"It's awesome," Castellanos said, "if I really want to sit back and look at it. But I can't now, because I've got a game in five hours. If I sit back, somebody's going to pass me."
The Tigers drafted Castellanos with their top pick in the 2010 First-Year Player Draft with the belief he had the potential to become an All-Star third baseman. He has the physical tools to hit for average as well as power once he grows into his 6-foot-4 frame.
That physical process is ongoing, helped by a strong offseason training program that included workouts with the Tigers' Miguel Cabrera and Alex Avila. The hitting acumen is advancing at a faster pace.
Over the last week in particular, Castellanos has been extremely difficult to retire. His 3-for-4 effort Wednesday night at Dunedin, including his second home run on the year, was his fifth multihit game in six days. Castellanos is 13-for-26 with six RBIs in that stretch.
A year ago, Castellanos was rebounding from a harsh welcome to pro ball at low Class A West Michigan. When he did, the difference was abrupt, earning him a .312 batting average and.803 OPS at season's end. Despite the jump to better pitching and bigger ballparks in the Florida State League, Castellanos has picked up where he left off.
"It's all a continuation," Castellanos said. "I'm still taking the stuff that I learned from last year and adding what I learned from being around the big leaguers in camp. I feel a lot more comfortable at that plate than I did last year."
A lot of that has to do with strikeouts, of which Castellanos had 130 last year. His pace is down quite a bit, from one-fourth of his at-bats last year to less than one-fifth now.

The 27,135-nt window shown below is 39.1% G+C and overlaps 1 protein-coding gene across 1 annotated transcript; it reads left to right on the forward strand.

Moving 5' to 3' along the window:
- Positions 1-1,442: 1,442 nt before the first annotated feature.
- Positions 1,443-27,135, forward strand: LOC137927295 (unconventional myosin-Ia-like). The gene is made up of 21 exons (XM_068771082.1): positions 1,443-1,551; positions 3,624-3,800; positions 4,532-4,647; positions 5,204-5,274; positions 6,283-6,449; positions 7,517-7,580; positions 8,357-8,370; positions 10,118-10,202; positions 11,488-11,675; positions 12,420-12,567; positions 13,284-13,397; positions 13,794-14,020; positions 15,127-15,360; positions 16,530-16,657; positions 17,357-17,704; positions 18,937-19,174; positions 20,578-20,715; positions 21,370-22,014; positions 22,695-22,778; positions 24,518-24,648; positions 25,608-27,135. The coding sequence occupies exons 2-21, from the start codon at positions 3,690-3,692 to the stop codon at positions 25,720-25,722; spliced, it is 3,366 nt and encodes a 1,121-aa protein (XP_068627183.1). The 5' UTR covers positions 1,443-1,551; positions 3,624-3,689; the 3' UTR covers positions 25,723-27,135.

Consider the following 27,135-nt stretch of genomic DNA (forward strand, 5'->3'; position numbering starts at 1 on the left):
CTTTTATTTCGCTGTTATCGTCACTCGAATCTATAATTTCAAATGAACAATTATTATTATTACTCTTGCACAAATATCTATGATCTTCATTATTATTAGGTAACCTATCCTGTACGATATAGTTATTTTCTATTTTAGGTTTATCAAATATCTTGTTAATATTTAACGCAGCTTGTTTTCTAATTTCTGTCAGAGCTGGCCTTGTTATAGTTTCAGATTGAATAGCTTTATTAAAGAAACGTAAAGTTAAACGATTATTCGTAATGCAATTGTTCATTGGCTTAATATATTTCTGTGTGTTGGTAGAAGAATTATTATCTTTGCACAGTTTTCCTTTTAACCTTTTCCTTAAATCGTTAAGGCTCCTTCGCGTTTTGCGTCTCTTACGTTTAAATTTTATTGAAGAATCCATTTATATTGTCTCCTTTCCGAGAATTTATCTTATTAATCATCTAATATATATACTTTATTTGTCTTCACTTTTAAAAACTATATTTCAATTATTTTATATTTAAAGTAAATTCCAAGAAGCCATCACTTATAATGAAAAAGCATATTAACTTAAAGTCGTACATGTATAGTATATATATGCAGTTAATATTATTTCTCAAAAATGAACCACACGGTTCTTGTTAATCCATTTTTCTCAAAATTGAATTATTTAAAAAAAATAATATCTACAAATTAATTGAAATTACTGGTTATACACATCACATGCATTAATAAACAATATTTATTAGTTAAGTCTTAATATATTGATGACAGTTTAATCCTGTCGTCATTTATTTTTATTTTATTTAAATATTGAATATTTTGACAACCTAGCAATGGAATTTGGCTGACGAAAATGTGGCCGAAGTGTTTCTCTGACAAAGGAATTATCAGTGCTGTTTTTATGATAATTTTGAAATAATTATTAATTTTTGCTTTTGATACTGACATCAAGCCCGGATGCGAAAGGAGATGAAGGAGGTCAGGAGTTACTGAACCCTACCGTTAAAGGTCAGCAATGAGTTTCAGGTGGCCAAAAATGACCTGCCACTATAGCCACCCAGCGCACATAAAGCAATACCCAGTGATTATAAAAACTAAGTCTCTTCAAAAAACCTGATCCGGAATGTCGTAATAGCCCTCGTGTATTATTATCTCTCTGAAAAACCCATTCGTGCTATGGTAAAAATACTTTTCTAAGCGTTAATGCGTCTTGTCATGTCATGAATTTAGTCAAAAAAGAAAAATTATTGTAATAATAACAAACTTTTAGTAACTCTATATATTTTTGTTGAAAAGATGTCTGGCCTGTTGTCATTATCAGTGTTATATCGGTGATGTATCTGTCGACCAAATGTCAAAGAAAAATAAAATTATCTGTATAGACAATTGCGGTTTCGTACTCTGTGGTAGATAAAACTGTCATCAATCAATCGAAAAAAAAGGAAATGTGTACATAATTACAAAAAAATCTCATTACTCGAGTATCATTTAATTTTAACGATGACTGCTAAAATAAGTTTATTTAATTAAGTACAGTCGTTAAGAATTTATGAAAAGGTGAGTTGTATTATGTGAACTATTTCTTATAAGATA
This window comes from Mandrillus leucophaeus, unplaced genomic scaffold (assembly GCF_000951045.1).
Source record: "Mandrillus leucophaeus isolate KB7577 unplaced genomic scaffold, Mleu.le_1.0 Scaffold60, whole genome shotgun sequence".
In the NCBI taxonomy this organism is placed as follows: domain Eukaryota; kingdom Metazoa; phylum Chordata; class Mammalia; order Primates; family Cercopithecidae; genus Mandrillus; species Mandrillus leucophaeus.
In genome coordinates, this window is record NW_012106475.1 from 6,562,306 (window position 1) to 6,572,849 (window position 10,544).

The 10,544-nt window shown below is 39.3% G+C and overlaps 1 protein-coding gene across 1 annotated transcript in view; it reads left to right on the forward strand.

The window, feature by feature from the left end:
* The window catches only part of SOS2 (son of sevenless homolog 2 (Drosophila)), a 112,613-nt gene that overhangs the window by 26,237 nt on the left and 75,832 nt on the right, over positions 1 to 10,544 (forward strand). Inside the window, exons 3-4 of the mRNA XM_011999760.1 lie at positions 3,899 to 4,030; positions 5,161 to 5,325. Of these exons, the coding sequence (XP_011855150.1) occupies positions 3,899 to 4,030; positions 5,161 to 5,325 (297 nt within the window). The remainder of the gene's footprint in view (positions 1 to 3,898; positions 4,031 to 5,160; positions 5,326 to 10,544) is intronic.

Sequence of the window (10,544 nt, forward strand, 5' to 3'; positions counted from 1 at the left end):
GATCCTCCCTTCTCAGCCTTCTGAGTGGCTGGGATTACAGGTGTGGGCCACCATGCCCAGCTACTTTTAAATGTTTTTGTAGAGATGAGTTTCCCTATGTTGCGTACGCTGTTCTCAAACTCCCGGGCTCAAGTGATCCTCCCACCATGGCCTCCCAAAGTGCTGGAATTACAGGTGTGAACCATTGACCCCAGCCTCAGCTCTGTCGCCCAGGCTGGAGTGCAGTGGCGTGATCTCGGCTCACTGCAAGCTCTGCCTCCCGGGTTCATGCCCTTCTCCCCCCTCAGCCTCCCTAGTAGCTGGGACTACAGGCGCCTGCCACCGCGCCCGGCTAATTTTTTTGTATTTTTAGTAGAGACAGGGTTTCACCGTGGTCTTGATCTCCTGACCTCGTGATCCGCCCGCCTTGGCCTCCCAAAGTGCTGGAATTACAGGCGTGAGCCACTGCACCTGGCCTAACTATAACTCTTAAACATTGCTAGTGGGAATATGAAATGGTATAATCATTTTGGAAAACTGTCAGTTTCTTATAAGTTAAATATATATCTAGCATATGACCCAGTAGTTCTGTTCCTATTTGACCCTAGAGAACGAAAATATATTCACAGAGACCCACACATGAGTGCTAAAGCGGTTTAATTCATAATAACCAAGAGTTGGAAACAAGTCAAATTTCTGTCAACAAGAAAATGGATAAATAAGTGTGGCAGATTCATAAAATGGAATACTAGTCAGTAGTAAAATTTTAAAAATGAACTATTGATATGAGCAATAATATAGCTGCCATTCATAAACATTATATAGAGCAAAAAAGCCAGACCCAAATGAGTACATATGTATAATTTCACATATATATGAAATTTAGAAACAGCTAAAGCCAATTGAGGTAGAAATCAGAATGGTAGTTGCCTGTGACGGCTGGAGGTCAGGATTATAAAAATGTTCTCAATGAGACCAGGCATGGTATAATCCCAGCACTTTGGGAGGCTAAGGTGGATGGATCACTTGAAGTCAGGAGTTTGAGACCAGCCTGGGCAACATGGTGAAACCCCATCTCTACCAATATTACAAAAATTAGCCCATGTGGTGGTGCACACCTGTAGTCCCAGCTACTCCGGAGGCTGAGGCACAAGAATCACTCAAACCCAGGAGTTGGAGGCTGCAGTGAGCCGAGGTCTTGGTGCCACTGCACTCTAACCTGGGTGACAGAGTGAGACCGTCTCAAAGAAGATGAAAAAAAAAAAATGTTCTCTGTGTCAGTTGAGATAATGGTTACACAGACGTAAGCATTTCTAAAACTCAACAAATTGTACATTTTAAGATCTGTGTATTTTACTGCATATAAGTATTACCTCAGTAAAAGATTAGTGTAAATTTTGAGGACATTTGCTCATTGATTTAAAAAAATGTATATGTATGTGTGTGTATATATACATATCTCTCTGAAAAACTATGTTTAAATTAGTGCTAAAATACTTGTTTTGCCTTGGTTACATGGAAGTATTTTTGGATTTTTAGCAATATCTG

"Just more confident in myself," Castellanos said. "When I get two strikes, I'm having a better approach with protecting the plate, recognizing pitches a lot faster, getting to the ball, making sure I'm on time for every pitch."
The other side of confidence is in being a professional. That, too, is an adjustment for young players, Tigers vice president/assistant general manager Al Avila said.
"Obviously he made a positive move on the mental aspects of it," Avila said, "which is probably the most important thing for him in making the adjustments to professional baseball as far as having to play every single day, preparing every single day and living the professional life. Last year, that was the first time he ever did it."
Castellanos added to that the lessons he picked up as a non-roster invitee to Spring Training. The Tigers didn't have to put him in big league camp at age 20, in his second pro season. They wanted him there.
"Prince Fielder, Alex Avila, Brennan Boesch, Brandon Inge, all of them, they all definitely treated me as one of the guys, even though I was just a non-roster invitee," Castellanos said. "All of them talked to me, all of them would go out of their way to help me. I was very thankful.
"Just the level of concentration they have for every at-bat, whatever the outcome the first at-bat, it never affected them the next at-bat. So every at-bat for them was brand new. They were even-keeled and mellow and always ready."
Of course, a fresh approach is easy with that average. Whenever Castellanos hits a slump, he'll have a challenge. That said, he's trying not to focus on the end results.
"All I'm worried about," Castellanos said, "is putting the barrel to the ball every at-bat."
Castellanos also isn't worried about power just yet. He has nine home runs as a pro, but 46 doubles, including eight this season. Castellanos' homer total probably won't pick up until he reaches Double-A, likely not until next year.
"He will have the power to hit the ball out of the ballpark," Al Avila said.
Whenever Castellanos does, it won't be because he's trying to homer.
"Just because I get older, I'm not going to change my approach to hit more home runs," he said. "I'm just going to try to have good at-bats. Time will tell that."